Although one wouldn’t normally equate Middle Eastern politics with the politics of Northern Ireland, there is more in common between Belfast and Bahrain than one would generally assume.

Both continue to suffer from political tension, a polarized society, civil unrest and street violence. However, Northern Ireland’s transition from the sectarian battleground that it once was into the mostly peaceful environment that it is today sets an example that Bahrainis and other conflict-stricken nations can learn from.          

Both cases involve sectarian causes and implications; both involve one party’s struggle for higher representation and another’s struggle to combat the threat of violence and domestic militancy; and both cases involve the radical polarization of a society that is essentially homogenous.

However, one difference that must be acknowledged is that the situation in Northern Ireland reached a level of violence much higher than in Bahrain. Brutality had become a seemingly acceptable means of political expression.

Although the violence has mostly been put behind them, walking down certain streets in Belfast you would see remnants of a more bloody time. Murals, plaques and pictures in honor of “martyrs” and victims of the violence are frequently seen; buildings that had been torn apart by bombings were still waiting to be refurbished; and “peace walls” continue to separate some of the Catholic and Protestant communities.

One Belfast resident describes the Troubles in Northern Ireland as a deadly and continuous cycle. A group that feels undermined and oppressed will use that reason to justify the use violence and hostility towards the group they perceive to be the source of their oppression. This behavior will cause the opposing group to feel threatened and intimidated, which they will then use to justify the use of force in order neutralize the threat.   

The use of force will increase the first group’s sense of injustice, which will then cause them to use more violence in response. The increase in violence then causes the second group to feel increasingly threatened and thus increase their use of force to counter to the growing threat.  

And the cycle will violently go on until one group obliterates the other, or until both groups’ desire for peace and willingness to compromise surpasses their political aspirations.

Although this may seem like a very simple analogy, it is also quite true. Bahrain is currently stuck in a similar cycle of violence and force, which has become increasingly apparent recently. Rather than falling deeper into this sequence of tit-for-tat, Bahrainis should work to avoid prolonging the unrest.  

Although Bahrain has not experienced the levels of violence and bloodshed witnessed in Northern Ireland, it should be recognized that the situation does indeed carry the potential to escalate rapidly if the root causes of the unrest are not immediately addressed, particularly after the escalation in street violence and the use of car bombs (made famous by the IRA) that has left several policemen and rioters dead or injured in recent months.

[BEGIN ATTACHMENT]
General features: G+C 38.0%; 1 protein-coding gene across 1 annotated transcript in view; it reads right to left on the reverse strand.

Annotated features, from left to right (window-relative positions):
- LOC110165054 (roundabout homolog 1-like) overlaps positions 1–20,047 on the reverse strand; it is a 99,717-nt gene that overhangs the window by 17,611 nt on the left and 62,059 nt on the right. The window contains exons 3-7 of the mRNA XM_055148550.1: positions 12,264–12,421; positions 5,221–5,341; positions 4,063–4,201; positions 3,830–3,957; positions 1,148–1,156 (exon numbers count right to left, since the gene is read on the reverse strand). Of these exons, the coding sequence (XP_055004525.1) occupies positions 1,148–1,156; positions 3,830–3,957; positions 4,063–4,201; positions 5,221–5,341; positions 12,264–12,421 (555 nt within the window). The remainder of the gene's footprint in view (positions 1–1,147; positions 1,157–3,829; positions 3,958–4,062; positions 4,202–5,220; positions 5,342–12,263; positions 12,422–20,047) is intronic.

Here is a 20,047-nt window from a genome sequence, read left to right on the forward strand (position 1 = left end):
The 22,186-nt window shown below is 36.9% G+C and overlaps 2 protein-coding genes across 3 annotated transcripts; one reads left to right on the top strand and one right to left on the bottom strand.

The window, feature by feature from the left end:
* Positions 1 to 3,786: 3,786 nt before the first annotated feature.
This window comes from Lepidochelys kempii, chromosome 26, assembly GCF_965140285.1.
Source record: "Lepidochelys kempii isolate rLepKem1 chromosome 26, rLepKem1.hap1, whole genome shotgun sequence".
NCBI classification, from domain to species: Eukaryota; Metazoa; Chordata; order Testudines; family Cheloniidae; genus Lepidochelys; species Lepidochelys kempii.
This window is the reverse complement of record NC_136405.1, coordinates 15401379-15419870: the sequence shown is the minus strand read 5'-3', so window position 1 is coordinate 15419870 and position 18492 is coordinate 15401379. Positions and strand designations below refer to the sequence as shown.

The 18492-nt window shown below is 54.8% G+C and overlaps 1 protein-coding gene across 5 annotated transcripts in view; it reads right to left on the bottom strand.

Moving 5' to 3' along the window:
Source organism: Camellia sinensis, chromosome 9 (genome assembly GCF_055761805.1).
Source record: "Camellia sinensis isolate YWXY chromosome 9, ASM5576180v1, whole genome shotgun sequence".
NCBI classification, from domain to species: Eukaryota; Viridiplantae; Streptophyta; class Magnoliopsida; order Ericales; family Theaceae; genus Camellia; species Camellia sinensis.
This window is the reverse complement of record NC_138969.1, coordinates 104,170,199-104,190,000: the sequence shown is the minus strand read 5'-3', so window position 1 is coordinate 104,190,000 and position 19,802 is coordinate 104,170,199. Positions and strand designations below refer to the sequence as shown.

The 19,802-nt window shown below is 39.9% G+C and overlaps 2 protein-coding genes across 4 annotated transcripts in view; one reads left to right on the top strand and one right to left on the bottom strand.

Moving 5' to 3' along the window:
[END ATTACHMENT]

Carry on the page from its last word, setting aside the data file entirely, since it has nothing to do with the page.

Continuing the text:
The recent death of two youths while driving a car they had rigged with explosives should also act as indicator that youth in opposition constituencies are becoming increasingly radicalized and resorting to increasingly violent tactics.    

The solution to the Northern Ireland’s Troubles came, more or less, through dialogue. Although Republicans and Loyalists still do not see eye to eye on most issues, both groups were willing to make the necessary compromises that allowed them sit face to face and discuss what actions would be in Northern Ireland’s best interests.  

These talks amounted to the formation of the Good Friday peace agreement, and talks continue to be held today on several unresolved issues. Many of those directly affected by the Troubles have yet to find closure for their grievances, and despite continuous dialogue, many of the discussions still end up at an impasse.  

However, the violence and bloodshed has mostly been put behind them thanks to progress that has been made on the common ground shared by the Republicans (Catholic) and Loyalists (Protestant) in Northern Ireland, primarily the desire for peace and coexistence.         

As Bahrainis, whether Loyalists or Opposition, we should stop trying to convince others to see things from our own perspective. Rather than being stubborn about our political opinions and focusing on the differences between us, we must begin searching for the common ground upon which we can come together to build something positive for the future of all Bahrainis; the similarities that will allow us to put this dismal chapter of our history behind us.    

In order to find that common ground, genuine Dialogue is necessary. Although the National Dialogue has seemingly come to a halt, it remains our best and only means of finding that common ground.

Although, it may not yield immediate results and may often feel like a futile initiative, with patience and perseverance, Dialogue will allow us to set aside our differences and build upon our similarities.         

In the end, only hand-in-hand will Bahrainis, Loyalist and Opposition, emerge victorious from this long-drawn-out period of unrest.

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